"...the world of ESG remains a highly complex and evolving space as companies and their stakeholders get to grips with the risks and opportunities of adopting a sustainable business approach."
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From Larry Fink’s annual letter to CEOs, to the mass shift of retail investors and consumers into the sustainability space, Environmental, Social and Governance (ESG) issues have hit the mainstream.
Businesses are looking beyond box-ticking reporting against ESG regulatory requirements. Instead they are setting out a vision for ‘stakeholder capitalism’, that challenges the primacy of shareholders and acknowledges the link between resilient financial profits and companies that create value for all their stakeholder groups. Against this backdrop, a focus on ESG has gone far beyond a “nice to have” and towards the expectation for it to be “business as usual” for companies of all sizes in every economic sector.
Understanding of ESG – why it’s important, how to measure it and what issues are material for which sectors – continues to improve. This is in large part driven by the coalescence of reporting standards around a few key initiatives, including the new European Union Taxonomy for sustainable activities, the EU/UK Sustainable Finance Directive (SFDR/SDR) and the formation of the International Sustainability Standards Board (ISSB).
ESG trends in 2022
But the world of ESG remains a highly complex and evolving space as companies and their stakeholders get to grips with the risks and opportunities of adopting a sustainable business approach. Here, we outline the 8 trends that we see dominating discussions with our clients throughout 2022 to ensure they’re preparing for long-term future success.
In 2020, the UK government announced its intent to make reporting against the recommendations of the Task Force on Climate-related Financial Disclosures (TCFD) mandatory. Premium-listed companies are the first to be impacted via a Listing Rule introduced by the FCA, and we’ll see the first round of mandatory disclosures in spring 2022.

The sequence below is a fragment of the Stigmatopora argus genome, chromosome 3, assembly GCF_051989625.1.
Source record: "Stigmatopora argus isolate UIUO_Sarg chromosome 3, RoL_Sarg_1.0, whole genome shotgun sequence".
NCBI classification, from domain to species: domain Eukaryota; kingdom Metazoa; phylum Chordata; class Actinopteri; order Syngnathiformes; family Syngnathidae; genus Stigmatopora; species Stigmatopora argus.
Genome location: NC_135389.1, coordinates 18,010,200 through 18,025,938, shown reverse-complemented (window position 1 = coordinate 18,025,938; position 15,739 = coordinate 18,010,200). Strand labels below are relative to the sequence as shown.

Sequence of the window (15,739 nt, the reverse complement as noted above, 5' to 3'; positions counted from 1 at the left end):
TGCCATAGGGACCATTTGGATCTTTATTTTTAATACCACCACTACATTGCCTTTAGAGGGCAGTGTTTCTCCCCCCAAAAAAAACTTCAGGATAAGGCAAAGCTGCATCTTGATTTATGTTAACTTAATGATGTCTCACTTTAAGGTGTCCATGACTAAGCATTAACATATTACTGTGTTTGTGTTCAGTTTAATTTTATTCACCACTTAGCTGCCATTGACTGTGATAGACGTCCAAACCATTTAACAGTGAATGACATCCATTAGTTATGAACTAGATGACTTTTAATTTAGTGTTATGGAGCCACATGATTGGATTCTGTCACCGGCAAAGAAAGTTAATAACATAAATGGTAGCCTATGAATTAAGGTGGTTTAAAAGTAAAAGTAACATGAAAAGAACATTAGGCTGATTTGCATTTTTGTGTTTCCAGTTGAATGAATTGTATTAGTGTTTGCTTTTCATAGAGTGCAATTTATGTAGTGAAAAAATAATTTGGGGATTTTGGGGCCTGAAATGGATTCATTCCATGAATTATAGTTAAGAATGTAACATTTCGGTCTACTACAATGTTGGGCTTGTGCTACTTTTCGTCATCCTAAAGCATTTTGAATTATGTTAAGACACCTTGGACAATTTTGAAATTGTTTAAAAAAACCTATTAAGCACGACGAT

More than half of the world’s economic output – US$44tn of economic value generation – is moderately or highly dependent on nature. Through initiatives such as the Taskforce on Nature-related Financial Disclosures (TNFD), regulators, investors and companies alike are waking up to the need for better information to incorporate nature-related risks and opportunities into strategic planning, risk management and asset allocation decisions.
Read Design Portfolio’s research report, Uncovering Nature and Biodiversity and get in touch to talk more about biodiversity.
The digitisation of the economy has accelerated efficiencies and enabled new opportunities that have improved lives in numerous ways. However, there is a widening gap between those that benefit from this and those that don’t, which exacerbates existing inequalities, introduces new ones, and represents a big risk and opportunity for business.
The acute disruption to supply chains triggered by the COVID-19 pandemic has sparked greater scrutiny of how companies build their resilience to such impacts. There’s now more appreciation that many of these global supply chain risks fall within the scope of ESG, with issues such as modern slavery and a company’s Scope 3 emissions coming under scrutiny.
Despite an increasing body of evidence showing the link between diversity and inclusion and positive business outcomes, many companies’ progress is stalling, confined to one strand of diversity or focusing on one area of the business. This has not escaped the attention of regulators, who are beginning to signal their intention to regulate in this area to drive quicker progress.
While COVID-19 accelerated the trend towards more flexible ways of working, the full impact of this new paradigm is yet to be fully appreciated. The mental and physical impacts of remote working on employees must still be considered to ensure gains in this space aren’t lost. The net impacts of WFH on the climate are still under review, and with early reports suggesting that men are returning to the office in greater numbers than women, prominent figures have already warned that the new hybrid way of working may hurt the career prospects of women.
A robust and responsible corporate culture is the foundation for the delivery of both corporate strategy and sustainability commitments. Measuring culture is quickly becoming one of the strongest indicators of a company’s likelihood of success and there is a growing need to better define and measure the characteristics and qualities inherent in a strong corporate culture.
In an increasingly unequal global society, regulatory pressure is building on large multinationals to provide more transparency around their tax practices as a fundamental pillar to doing business responsibly. Recent research uncovered that over half of large global companies make no material disclosure on their tax practices, highlighting this as an area that is much less developed than other ESG-related topics, but one that is now firmly on the radar of regulators and investors.
What to do next
At DP Sustainability, we are here to help you take on the next big challenges in the sustainability space. From an ESG Health Check through to a full-scale sustainability strategy development project, we are the on-hand experts to guide you through your ESG journey. Get in touch with Lindsay Davis and Martha McPherson to speak about all things sustainability.